Digital Danger

It used to be Q-bert on the Atari 2600. We played King’s Quest on a Tandy computer using floppy disks. Now there is Instagram, Snapchat, Twitter, Facebook, YouTube and Pinterest. Concerned parents, teachers and care-givers are asking whether we should be concerned about how digital play has changed our children. Is it ruining their eyesight? Is their ability to talk and play with others forever damaged? Are they carrying more weight because they aren’t playing ball outside with the neighborhood children?

I begin my day with a digital device. That was supposed to be a confession. I’m writing these words using a laptop while sipping on coffee. Sitting in a recliner rather than at my desk at the office, digital devices keep me connected with people I have known for decades in four other states and several foreign countries. The time zones don’t matter because their words and pictures are on my screen when I open it.
The great philosopher Socrates didn’t believe “anything certain or clear could come from what was written down.” He believed that once a writer or painter recorded their experience on paper or canvas, it died. It became static and fixed. There was nothing to probe, no room for empathy. Separated from the living artist or thinker, it was no longer interactive. Since you can never ask the artist what they were thinking when they painted, their expression was frozen in time and always just said the same…one…thing.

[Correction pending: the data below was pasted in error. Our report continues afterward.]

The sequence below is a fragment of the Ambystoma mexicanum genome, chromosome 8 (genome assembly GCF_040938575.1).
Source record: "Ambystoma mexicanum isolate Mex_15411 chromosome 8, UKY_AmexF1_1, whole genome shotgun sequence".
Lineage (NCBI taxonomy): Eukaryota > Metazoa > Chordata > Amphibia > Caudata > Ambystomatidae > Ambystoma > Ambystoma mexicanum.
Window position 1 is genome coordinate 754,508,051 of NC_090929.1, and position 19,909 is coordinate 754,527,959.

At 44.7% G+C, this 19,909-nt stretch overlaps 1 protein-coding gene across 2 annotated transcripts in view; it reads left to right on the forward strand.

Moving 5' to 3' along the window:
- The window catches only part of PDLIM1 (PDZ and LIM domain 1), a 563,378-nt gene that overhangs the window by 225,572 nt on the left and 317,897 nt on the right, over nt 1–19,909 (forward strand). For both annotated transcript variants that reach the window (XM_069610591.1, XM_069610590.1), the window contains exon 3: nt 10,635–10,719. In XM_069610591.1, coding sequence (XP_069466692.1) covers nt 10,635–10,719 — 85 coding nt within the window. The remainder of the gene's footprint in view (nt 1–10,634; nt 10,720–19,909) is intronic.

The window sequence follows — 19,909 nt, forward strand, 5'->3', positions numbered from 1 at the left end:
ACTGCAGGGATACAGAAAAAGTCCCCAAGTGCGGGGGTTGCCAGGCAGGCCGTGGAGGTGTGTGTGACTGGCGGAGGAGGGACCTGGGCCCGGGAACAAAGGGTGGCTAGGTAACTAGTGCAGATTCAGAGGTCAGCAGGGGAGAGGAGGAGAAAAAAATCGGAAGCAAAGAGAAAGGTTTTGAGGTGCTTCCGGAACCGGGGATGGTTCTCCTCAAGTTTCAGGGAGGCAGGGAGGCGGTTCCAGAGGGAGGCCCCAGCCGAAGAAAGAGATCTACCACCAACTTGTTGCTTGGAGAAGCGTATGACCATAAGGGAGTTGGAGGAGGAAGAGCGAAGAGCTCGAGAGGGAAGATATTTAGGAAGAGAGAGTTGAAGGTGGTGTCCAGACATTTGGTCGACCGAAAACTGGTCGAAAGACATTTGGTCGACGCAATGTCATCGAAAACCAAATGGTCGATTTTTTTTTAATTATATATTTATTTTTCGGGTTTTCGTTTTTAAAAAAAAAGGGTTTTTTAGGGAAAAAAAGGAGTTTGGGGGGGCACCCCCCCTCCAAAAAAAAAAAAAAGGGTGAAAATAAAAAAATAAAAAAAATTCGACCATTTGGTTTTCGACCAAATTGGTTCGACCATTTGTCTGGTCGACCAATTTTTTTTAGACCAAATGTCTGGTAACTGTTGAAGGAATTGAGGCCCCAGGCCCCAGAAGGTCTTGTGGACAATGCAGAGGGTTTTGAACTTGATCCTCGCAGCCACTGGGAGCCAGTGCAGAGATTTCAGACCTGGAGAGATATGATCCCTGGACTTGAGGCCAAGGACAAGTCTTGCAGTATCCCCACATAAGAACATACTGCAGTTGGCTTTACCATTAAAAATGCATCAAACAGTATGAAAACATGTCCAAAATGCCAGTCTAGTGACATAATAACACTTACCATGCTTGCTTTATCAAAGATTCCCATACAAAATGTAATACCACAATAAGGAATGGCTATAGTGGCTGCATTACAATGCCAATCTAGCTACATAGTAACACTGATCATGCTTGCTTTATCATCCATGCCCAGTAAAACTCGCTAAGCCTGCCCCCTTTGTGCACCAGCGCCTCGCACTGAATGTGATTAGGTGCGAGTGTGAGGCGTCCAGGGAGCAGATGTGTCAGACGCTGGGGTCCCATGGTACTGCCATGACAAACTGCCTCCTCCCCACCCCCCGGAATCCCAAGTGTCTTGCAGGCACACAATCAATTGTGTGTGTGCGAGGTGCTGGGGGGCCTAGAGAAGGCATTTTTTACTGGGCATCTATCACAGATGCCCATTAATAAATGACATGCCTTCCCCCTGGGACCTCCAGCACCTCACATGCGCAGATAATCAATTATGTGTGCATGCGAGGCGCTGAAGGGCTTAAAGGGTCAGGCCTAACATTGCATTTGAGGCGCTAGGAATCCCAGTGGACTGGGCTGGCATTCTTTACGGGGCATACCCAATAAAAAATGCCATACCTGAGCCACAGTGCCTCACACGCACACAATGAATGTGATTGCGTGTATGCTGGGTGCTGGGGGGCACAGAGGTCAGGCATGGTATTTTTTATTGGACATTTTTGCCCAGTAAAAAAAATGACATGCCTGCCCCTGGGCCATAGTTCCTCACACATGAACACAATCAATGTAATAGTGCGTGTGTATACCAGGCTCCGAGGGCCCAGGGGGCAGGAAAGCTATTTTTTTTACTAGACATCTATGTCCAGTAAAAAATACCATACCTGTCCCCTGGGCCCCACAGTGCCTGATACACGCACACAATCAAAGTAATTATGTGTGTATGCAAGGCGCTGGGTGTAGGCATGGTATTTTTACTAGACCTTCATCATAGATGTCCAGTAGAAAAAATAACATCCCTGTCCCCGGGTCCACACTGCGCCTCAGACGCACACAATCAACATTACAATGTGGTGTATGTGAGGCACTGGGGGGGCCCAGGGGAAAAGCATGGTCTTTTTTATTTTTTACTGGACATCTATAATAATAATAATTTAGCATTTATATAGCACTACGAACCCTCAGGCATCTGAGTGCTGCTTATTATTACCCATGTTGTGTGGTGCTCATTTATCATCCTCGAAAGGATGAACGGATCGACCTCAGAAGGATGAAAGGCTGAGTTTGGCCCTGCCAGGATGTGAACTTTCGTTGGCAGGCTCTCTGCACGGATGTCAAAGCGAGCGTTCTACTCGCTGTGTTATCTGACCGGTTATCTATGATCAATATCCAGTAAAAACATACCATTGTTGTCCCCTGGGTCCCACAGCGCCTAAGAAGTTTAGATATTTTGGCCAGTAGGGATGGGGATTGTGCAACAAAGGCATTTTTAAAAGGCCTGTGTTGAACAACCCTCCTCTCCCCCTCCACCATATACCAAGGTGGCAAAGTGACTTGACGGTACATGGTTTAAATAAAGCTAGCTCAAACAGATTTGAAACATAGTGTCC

Will cell phones, video games and the digital devices of our age be the end of us?  Should there be rules, guidelines, or even a ban on these dangerous devices?
 
You won’t want to miss our session on Wednesday, July 24th about Digital Danger. Neither will your friends. This will not be a list of the dangers without a guide for navigating these troubled waters. Concrete, practical suggestions and tools will be offered to help parents, grandparents and friends who are concerned about the devices that seem to be attached to our children’s hands.